To Sir with Love – Problem Solving
A tongue-in-cheek comparison of conventional and holistic approaches
As you read this story please switch off that bit of your brain that calls for reality checks.
Someone is drowning in the bath tub and (somehow) calls for help. Emergency services drain his lungs and return him to his tub but with a life-support aid of a narrow-lumen snorkel. Oof, relief; that’s resolved the drowning problem. Now, if Sir would like to pay the private sector he can have a wider-lumen snorkel with padded edges so that breathing will be easier and more comfortable. Sir agrees.
Breathing comfortably in his taps-still-running, overflowing bath tub, Sir calls again, 2 hours later, for help. His skin is all shrivelled up. No problem; a special powder to add to the water will sort that out. It dissolves best in hot water so just turn off the cold tap please. Sir follows the directions precisely and soon notices an improvement. However, some time later he calls again for help; yes thank you, he can breathe very comfortably and the anti-shrivel powder worked very well with no side effects, but the problem now is that he is getting burns and over-heating. Don’t worry, Sir, we have tried and tested solutions for that; a waterproof burns ointment will be delivered to you immediately, and take 2 paracetamol to reduce your temperature. If you still have a fever in the morning please give us a call.
…………..and so it goes on, until
Sir, with all the above life-saving measures, plus naso-gastric feeding, urinary catheter specially designed for very hot climates and a water-sanitising system, receives his post which he can open and read with the aid of his expensive, custom-made, heat-resistant, submerge-able unit. With the hot tap still running, his water and gas bills shock him into awareness! What has his life come to?
Yes, he’s grateful for all the help he’s received and he appreciates the health service considering him worthy of investing its precious resources in. But to be honest, he is doing no more than just surviving. Sir stops for a moment and realises how sad and desperate he feels. He’s been so focused on his body survival that he’s abandoned his soul nourishment. He misses human touch and being seen and heard by someone who has time and compassion to see and listen to him from their heart. He becomes aware of the emotional vulnerability he’s been supressing. Sir’s tears merge with the bath water. Feeling hopeless and helpless, he calls out to the God he hasn’t spoken with since the days of his childhood Sunday school.
Next morning, Sir wakes with a clear mind, determined to try a different approach. His loopy sister, who he loves even though from the way she views Life you’d think she must come from a different planet, is into what she calls holistic therapies.
With an odd sense of trepidation combined with the awkwardness of entering unfamiliar territory, Sir actually looks forward to his telephone consultation with the holistic practitioner that his sister recommended to him ages ago (thinking about it, it’s odd that he hasn’t thrown the number away). On his expensive, heat-resistant, waterproof phone he carefully describes his symptoms and fabulous life-saving solutions to the practitioner – the trauma of drowning, the shrivelling skin, resolution of the feeding and breathing difficulties, constant high temperature, swishing sounds in his ears etc. Then much to his amazement the practitioner didn’t come up with an immediate alternative remedy, but instead explained about the importance of uncovering the root cause of the problem(s). The practitioner then asked Sir about the period before this situation started and how he came to be in this state in the first place. When Sir mentioned falling asleep in the bath the practitioner interrupted to ask whether he had thought to take the plug out and turn off the taps.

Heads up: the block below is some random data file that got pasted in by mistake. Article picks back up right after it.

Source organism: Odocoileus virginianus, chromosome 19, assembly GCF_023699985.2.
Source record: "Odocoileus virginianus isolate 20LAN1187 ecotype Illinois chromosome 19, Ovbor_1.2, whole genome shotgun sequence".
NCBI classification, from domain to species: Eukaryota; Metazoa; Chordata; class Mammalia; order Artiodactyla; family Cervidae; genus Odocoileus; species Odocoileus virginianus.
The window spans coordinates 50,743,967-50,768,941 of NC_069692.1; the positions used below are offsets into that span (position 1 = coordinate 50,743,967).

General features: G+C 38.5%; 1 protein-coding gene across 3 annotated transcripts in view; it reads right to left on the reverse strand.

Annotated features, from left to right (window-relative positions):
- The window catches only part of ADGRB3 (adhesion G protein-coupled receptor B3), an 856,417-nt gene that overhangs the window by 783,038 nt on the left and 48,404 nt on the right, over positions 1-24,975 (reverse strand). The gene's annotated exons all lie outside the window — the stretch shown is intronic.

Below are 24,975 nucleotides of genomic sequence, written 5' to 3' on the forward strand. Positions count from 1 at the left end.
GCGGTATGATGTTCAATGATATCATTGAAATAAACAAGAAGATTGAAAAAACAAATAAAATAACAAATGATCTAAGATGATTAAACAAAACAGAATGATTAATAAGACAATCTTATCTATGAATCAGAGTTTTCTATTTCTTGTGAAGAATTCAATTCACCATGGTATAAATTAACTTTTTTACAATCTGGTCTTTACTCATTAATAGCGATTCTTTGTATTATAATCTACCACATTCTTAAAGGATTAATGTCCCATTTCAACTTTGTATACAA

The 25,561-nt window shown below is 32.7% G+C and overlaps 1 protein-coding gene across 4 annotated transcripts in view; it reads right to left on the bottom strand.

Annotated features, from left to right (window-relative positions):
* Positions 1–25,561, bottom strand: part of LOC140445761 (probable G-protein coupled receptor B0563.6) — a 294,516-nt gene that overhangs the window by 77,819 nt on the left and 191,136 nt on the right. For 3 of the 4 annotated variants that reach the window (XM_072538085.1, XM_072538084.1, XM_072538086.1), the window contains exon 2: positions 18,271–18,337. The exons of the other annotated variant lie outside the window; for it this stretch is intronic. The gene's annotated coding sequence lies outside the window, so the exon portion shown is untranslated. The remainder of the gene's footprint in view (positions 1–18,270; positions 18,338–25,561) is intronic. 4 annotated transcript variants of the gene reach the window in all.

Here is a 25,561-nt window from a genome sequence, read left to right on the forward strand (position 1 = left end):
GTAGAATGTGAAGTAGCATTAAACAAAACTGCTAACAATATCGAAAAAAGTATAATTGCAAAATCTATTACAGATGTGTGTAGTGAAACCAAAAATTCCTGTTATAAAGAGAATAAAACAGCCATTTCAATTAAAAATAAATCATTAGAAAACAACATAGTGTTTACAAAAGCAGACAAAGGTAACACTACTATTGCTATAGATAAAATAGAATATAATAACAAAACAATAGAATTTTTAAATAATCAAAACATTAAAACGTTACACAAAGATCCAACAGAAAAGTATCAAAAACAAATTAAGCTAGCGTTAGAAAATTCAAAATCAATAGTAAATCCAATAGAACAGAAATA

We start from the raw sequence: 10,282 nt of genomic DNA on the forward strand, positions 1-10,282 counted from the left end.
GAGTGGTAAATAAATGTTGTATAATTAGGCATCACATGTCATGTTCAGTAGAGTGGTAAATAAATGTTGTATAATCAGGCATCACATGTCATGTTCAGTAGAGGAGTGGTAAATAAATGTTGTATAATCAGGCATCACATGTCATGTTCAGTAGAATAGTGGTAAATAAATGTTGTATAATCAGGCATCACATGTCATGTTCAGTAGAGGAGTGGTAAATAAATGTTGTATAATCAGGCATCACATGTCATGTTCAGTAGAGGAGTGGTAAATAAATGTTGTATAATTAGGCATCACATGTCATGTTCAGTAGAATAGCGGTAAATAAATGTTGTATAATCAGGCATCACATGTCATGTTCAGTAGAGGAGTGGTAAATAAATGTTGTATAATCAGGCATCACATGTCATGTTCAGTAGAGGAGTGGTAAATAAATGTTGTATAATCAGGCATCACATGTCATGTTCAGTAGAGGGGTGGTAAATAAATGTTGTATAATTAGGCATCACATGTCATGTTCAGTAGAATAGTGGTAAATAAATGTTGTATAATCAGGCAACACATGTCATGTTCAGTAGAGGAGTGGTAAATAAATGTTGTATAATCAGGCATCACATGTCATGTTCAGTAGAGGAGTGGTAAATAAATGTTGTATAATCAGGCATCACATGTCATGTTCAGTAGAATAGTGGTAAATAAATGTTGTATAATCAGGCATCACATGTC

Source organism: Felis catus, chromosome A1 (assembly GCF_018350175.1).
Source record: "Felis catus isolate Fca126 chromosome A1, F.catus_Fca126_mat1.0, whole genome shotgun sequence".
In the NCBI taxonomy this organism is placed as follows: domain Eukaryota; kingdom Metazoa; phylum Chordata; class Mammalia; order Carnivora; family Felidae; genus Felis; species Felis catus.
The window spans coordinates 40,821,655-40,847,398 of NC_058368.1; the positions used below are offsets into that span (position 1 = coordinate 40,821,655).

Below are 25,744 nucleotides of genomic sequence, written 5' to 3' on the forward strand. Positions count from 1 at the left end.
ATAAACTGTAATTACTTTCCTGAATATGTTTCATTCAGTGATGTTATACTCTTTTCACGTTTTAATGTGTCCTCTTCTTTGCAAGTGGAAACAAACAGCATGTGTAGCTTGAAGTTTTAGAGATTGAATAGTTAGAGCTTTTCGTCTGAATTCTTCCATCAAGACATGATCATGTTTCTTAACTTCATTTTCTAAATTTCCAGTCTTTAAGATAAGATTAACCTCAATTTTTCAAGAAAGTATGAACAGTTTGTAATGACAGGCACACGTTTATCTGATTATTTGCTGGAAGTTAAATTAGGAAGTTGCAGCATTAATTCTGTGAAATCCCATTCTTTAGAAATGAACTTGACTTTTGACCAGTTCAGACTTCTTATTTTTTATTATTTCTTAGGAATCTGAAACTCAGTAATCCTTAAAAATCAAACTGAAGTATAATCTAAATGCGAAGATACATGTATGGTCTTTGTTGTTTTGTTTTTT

I made up the above tongue-in-cheek story to demonstrate 2 things:
1) How in our shock and panic we sometimes hand over our power to others, forgetting they, like us, are fallible human beings sometimes under time pressure to make decisions. They may not ask an obvious question and we may- in our shock and/or relief at getting much-needed help- not be ‘thinking straight’. And we may feel shy or foolish about volunteering the essential information later on when rectifying measures have already been instigated. Or perhaps we feel grateful and indebted so it would be impolite the say NO after all to the form of help that’s been given already. And anyway if we did say No Thank You once, after asking for help and then refusing it, we feel we risk not getting the help we may need in the future. All very understandable reactions and responses from medical staff as well as patients.
2) Conventional medicine as practiced in the West sometimes approaches a problem in a way that’s outwardly so much more dramatic, expensive and impressive than a holistic approach. This latter is based on self-inquiry and self-responsibility which aims to empower the individual with knowledge and a tool-kit to (ultimately) support and maintain him/herself. Holistic health includes not just the physical body but also mental well-being and emotionally feeling good about yourself. The range of therapies on offer allows tailor-made solutions to the individual’s circumstances and a personalised approach.
About the Author
Jacqueline Kareh is a Health Detective and Holistic Health Practitioner. Her work with clients may include energy medicine (bio-resonance and bio-feedback), Quantum Wave Laser, Reflexology, Detox and nutritional therapies.
Jacqueline can be contacted on 0785 000 8133
She works in Exeter and London. www.exetermindnadbody.com
Copyright Jacqueline Kareh 2015